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Meals by Genet
Meals by Genet
Jonathan D./Yelp

The 14 Most Important Jonathan Gold Reviews in Los Angeles, Mapped

These are the ones that are still open after a three-decade career in reviewing restaurants

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Meals by Genet
| Jonathan D./Yelp

It’s impossible to estimate the effect that Jonathan Gold’s words had on LA restaurants. The legendary LA Times and LA Weekly critic died on July 21 from pancreatic cancer and left a long legacy of reviews that helped Angelenos discover great food across the city. Whether the critic would wax poetic on dan dan mien out in the SGV, help a hipster Thai restaurant find its place in West Hollywood, or extol the virtues of the otherworldly cooking at Vespertine, his reviews and recommendations changed the world’s perspective on the LA’s culinary landscape. Here are excerpts from some of the beloved writer’s most important restaurant reviews of places that are currently still in operation, presented from west to east.

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Note: Restaurants on this map are listed geographically.

Mayura Indian Restaurant

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Jonathan Gold was able to provide context that added unparalleled depth to his reviews:

“Mayura specializes in the cooking of Kerala, the strip of southern India that touches the Arabian Sea, a cosmopolitan region, shaped by a thousand years of spice trading, whose food is influenced by Nayar Hindus, Muslims, Syrian Christians and even an ancient community of Jews. [...] You probably have seen avial, a Kerala-style dish of julienne vegetables sautéed with coconut, which has made it onto many local Indian menus, but Mayura’s version is especially good, luscious but still slightly crunchy, as useful as a condiment as it is satisfying as a main dish.” [LAW]

Night + Market Weho

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The Times critic’s review saved the early Night + Market from closure:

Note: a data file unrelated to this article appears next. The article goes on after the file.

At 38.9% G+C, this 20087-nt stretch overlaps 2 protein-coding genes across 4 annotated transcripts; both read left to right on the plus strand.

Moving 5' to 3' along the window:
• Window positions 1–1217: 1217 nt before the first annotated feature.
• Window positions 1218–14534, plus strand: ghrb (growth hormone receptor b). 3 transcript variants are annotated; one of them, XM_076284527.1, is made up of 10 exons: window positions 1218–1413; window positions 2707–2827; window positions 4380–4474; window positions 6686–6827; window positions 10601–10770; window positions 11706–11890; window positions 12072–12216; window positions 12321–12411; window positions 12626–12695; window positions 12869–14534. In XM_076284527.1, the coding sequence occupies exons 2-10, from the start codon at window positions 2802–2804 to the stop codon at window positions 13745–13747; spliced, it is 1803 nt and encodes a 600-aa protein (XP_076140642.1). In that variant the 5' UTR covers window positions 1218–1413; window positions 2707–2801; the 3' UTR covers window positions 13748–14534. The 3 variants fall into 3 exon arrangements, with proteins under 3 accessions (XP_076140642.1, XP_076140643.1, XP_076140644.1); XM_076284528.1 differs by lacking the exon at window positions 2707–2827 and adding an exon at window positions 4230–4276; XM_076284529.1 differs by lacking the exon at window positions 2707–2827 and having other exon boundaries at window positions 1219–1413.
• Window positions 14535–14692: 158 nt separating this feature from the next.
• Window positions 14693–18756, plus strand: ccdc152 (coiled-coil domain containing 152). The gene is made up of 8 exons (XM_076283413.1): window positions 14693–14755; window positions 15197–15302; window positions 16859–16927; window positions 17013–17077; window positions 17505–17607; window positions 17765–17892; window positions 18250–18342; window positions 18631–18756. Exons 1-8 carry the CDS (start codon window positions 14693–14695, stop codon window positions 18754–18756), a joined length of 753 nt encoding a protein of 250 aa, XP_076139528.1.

“You’ve probably heard about Yenbamroong’s pad Thai, which is the minimal, barely sweetened version you can never find even in L.A., and the big curried crab, and the occasional special of nam prik ong, a Northern Thai chile sauce you scoop up with fresh vegetables. There is a thick, intense kao soi, the Chiang Mai–style noodles with lime and coconut milk. [...] Have you ever felt as if a restaurant was just waiting for you to walk into it?” [LAW]

Vespertine

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His pick of Vespertine as number one restaurant in LA was rather controversial:

“If you were looking for the oddest dish being served in an American restaurant right now, you should probably start with the fish course at Jordan Kahn’s new Vespertine, a dish that nudges the idea of culinary abstraction dangerously close to the singularity. It doesn’t look like fish, for one thing — it looks rather like an empty bowl, coarse and pebbly inside and out, of a blackness deep enough to suck up all light, your dreams and your soul.” [LAT]

Modern plating at Vespertine. Anne Fishbein

Barn Rau Thai Halal Cuisine

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Los Angeles can credit the Goldster to expanding the average Angeleno’s culinary horizons:

“Barn Rau, you understand, is not a palace of cuisine. Instead of the kinds of sophisticated curries and rice salads you find at a Southern Thai restaurant like Jitlada, you find deep-fried cocktail franks wrapped in wonton wrappers, things like prik king and panang you may not have tasted since the 1980s, and a Thai version of Chinese hot-and-sour soup. Jitlada slashes the skin of a sea bass, rubs it with turmeric and chile, and fries it until the skin shatters like glass. Barn Rau’s trout is deboned and cooked to the kind of crunch you may associate with crumbling Michigan roadhouses.” [LAW]

Meals By Genet

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His reviews had the ability to transform once unheard of restaurants to local legends:

“And at the center of almost all of the platters on the tables — as if by a kind of gravitational pull — is Agonafer’s doro wot, the intense, long-cooked, chile-spiked chicken stew that is so intrinsic to Ethiopian cuisine that, says Agonafer, in the arranged marriages that are still commonplace in her native country, ‘the guy, before he even looks at you, he tastes the doro wot: It’s that important.’” [LAT]

Soban Restaurant

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Few Koreans had the same knowledge of Korean cuisine as Jonathan Gold:

“Then the crab came out of the kitchen, two neatly bisected blue crabs, not transformed by rice wine, as is the norm, but by what seemed to be a soy-tinged distillation of the animal’s juices, crabbier than the crab itself. When you sucked at a leg, the flesh pulled cleanly away from the shell, firm but not cooked, briny and sweet. The crab was nearly glazed with big clumps of roe. The carapace brimmed with musky juice — you spoon hot rice into the shell and eat it. The best single dish in L.A.? Hard to say. But a reason to keep Soban on speed dial.” [LAW]